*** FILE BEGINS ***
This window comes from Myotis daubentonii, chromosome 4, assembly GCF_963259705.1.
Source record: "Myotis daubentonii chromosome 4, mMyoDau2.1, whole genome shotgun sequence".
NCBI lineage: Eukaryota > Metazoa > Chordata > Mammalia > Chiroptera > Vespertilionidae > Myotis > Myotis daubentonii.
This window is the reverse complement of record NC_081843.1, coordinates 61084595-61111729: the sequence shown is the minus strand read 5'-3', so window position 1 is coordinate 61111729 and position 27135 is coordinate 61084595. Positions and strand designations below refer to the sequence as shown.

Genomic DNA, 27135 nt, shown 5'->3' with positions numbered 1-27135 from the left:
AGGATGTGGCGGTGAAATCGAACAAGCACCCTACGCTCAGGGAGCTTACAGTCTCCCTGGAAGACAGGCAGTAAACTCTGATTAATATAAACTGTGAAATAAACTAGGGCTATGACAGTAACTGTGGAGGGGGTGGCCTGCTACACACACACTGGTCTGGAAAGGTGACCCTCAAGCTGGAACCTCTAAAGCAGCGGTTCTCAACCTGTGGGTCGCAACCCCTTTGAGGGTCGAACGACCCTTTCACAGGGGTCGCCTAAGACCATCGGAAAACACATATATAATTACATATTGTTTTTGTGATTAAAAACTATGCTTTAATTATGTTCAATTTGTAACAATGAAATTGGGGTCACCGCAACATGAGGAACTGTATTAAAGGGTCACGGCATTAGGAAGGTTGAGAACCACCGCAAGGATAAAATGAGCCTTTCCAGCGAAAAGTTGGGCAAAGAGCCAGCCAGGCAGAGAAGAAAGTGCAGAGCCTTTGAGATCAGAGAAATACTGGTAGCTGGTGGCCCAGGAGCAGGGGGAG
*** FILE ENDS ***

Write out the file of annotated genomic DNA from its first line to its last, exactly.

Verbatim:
This window comes from Myotis daubentonii, chromosome 4, assembly GCF_963259705.1.
Source record: "Myotis daubentonii chromosome 4, mMyoDau2.1, whole genome shotgun sequence".
NCBI lineage: Eukaryota > Metazoa > Chordata > Mammalia > Chiroptera > Vespertilionidae > Myotis > Myotis daubentonii.
This window is the reverse complement of record NC_081843.1, coordinates 61084595-61111729: the sequence shown is the minus strand read 5'-3', so window position 1 is coordinate 61111729 and position 27135 is coordinate 61084595. Positions and strand designations below refer to the sequence as shown.

Genomic DNA, 27135 nt, shown 5'->3' with positions numbered 1-27135 from the left:
AGGATGTGGCGGTGAAATCGAACAAGCACCCTACGCTCAGGGAGCTTACAGTCTCCCTGGAAGACAGGCAGTAAACTCTGATTAATATAAACTGTGAAATAAACTAGGGCTATGACAGTAACTGTGGAGGGGGTGGCCTGCTACACACACACTGGTCTGGAAAGGTGACCCTCAAGCTGGAACCTCTAAAGCAGCGGTTCTCAACCTGTGGGTCGCAACCCCTTTGAGGGTCGAACGACCCTTTCACAGGGGTCGCCTAAGACCATCGGAAAACACATATATAATTACATATTGTTTTTGTGATTAAAAACTATGCTTTAATTATGTTCAATTTGTAACAATGAAATTGGGGTCACCGCAACATGAGGAACTGTATTAAAGGGTCACGGCATTAGGAAGGTTGAGAACCACCGCAAGGATAAAATGAGCCTTTCCAGCGAAAAGTTGGGCAAAGAGCCAGCCAGGCAGAGAAGAAAGTGCAGAGCCTTTGAGATCAGAGAAATACTGGTAGCTGGTGGCCCAGGAGCAGGGGGAG